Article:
Facial Recognition, Bias, and the Price of Progress
We can remember facial recognition seeming like a sci-fi wonder. There was something alluring about the idea of machines so smart they’d know us, and tech so advanced it was like a friend. But the more sinister applications were always simmering under the surface.
Even in 1990, Total Recall envisioned a world in which you were tracked at every second by machines smarter than people, and where your attempts at subterfuge were useless in the face of robot cabs and nasal implants.
Honestly that movie was more prescient than a Paul Verhoeven vehicle has any right to be.
There are incredible advances that ease the pace of daily life; Apple has refined its Face ID technology to know when you’re wearing a mask and present your passcode lock screen accordingly. Ticketmaster is letting people access tickets with their faces. These are cool things.
Facial recognition has revolutionized advertising, eased communication, and enhanced security. But it has also become a tool of oppression in the hands of governments, and manipulation in the hands of corporations. China has employed it to target, track, and control the Uighur community; Microsoft amassed data about 100,000 people — without their consent.
Just this week, Facebook was hit with a class-action lawsuit that claims Instagram’s facial recognition and tagging tool violates the privacy of those who didn’t agree to the terms of service. Facebook says the suit is baseless, and claims they use no facial recognition at all.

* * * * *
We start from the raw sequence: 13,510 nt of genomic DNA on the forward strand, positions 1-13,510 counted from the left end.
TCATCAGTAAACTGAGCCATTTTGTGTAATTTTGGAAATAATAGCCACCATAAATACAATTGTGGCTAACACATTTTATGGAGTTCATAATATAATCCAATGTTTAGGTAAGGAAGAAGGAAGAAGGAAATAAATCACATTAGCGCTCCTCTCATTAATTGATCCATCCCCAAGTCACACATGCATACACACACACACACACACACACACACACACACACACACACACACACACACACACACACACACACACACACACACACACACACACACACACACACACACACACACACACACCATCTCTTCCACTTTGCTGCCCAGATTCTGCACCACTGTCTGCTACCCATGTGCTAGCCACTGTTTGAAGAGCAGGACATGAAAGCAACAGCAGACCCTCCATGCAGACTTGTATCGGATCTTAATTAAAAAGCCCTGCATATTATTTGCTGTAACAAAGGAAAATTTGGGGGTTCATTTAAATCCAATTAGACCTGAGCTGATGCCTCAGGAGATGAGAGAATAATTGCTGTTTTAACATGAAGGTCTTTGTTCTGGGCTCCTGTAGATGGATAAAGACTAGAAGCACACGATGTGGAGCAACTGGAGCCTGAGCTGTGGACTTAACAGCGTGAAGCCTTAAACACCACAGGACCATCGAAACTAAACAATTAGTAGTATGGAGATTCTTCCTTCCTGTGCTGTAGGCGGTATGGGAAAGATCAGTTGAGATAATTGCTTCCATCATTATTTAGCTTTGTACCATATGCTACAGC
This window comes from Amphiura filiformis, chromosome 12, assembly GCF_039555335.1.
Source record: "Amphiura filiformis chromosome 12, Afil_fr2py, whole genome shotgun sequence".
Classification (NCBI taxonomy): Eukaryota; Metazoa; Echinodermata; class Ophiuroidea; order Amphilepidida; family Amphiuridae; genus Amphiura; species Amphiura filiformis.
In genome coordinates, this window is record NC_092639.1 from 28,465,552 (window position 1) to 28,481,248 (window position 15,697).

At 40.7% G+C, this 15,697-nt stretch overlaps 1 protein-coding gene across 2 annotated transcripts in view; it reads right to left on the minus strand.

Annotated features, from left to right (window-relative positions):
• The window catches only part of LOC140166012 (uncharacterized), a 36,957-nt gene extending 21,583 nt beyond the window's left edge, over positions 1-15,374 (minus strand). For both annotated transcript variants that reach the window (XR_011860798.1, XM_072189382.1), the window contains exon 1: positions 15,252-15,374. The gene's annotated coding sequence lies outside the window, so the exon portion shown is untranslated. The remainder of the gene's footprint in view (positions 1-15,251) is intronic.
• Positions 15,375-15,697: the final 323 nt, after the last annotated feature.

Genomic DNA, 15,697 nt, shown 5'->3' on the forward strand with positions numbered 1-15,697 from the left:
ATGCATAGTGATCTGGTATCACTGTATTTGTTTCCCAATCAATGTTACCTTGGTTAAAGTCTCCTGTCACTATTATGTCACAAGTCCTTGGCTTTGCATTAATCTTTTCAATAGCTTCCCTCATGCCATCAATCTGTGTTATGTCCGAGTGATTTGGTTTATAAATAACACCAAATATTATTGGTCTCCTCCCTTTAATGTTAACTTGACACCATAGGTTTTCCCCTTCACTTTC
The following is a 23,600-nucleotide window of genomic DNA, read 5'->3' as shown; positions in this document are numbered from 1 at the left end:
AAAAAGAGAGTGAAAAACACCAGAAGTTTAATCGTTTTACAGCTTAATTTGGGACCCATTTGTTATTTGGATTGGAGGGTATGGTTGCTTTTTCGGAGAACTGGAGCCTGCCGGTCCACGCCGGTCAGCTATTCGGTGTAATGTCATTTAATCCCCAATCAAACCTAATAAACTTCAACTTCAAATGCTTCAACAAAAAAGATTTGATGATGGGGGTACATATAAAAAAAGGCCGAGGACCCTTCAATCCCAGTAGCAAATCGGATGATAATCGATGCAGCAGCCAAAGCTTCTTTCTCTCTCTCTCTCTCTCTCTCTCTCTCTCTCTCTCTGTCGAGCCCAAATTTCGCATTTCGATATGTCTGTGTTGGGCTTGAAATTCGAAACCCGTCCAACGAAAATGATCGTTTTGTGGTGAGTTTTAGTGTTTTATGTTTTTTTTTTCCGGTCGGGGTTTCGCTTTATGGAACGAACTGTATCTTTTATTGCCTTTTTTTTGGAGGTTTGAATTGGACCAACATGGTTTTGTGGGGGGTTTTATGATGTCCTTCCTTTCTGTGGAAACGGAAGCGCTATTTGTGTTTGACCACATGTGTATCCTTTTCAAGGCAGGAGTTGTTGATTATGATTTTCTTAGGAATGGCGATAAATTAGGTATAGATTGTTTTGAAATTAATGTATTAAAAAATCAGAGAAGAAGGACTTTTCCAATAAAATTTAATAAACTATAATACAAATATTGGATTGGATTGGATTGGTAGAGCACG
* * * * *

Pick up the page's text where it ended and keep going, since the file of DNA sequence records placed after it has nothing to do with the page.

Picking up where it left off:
Last month, Facebook raised its settlement offer to $650 million in a similar suit alleging the illegal harvesting of biometric data.
Facial recognition has been wielded like a cudgel by law enforcement, and whether intentional or not it creates a dangerous precedent of reinforcing the already troubling, unconscious bias, not only in ourselves, but in the technology we create. Critics say the biases we build into recognition software all but guarantee marginalized groups will be disproportionately impacted — either targeted by law enforcement, or ignored elsewhere.
In Wales, an appellate court ruled that police use of facial recognition violates individual rights to privacy and is fraught with “fundamental deficiencies.”
You don’t hear much about these scandals, not only because large-scale lawsuits are a feature of the modern landscape, but because we are immersed in the world of machines telling us who we are. We open our phones with our faces; we count on iPhoto to know the difference between “Steve” and “Mom.” We have so embraced identification by AI, it’s difficult to walk it back just because we now realize how problematic it can be.
If law enforcement agencies and major corporations agreed to suspend use of this technology, it wouldn’t really help. This is a commodity tech. If Google steadfastly refuses to use their technology to assist the government, another contractor can do it instead.
And speaking of…today, ICE signed a contract with notorious facial recognition company Clearview AI.
It’s going to get worse before it gets better.
We can’t un-learn the ability to track humans with machines. And the worry now as always is that the most skilled engineers and the most advanced AI will be used in the service of oppression.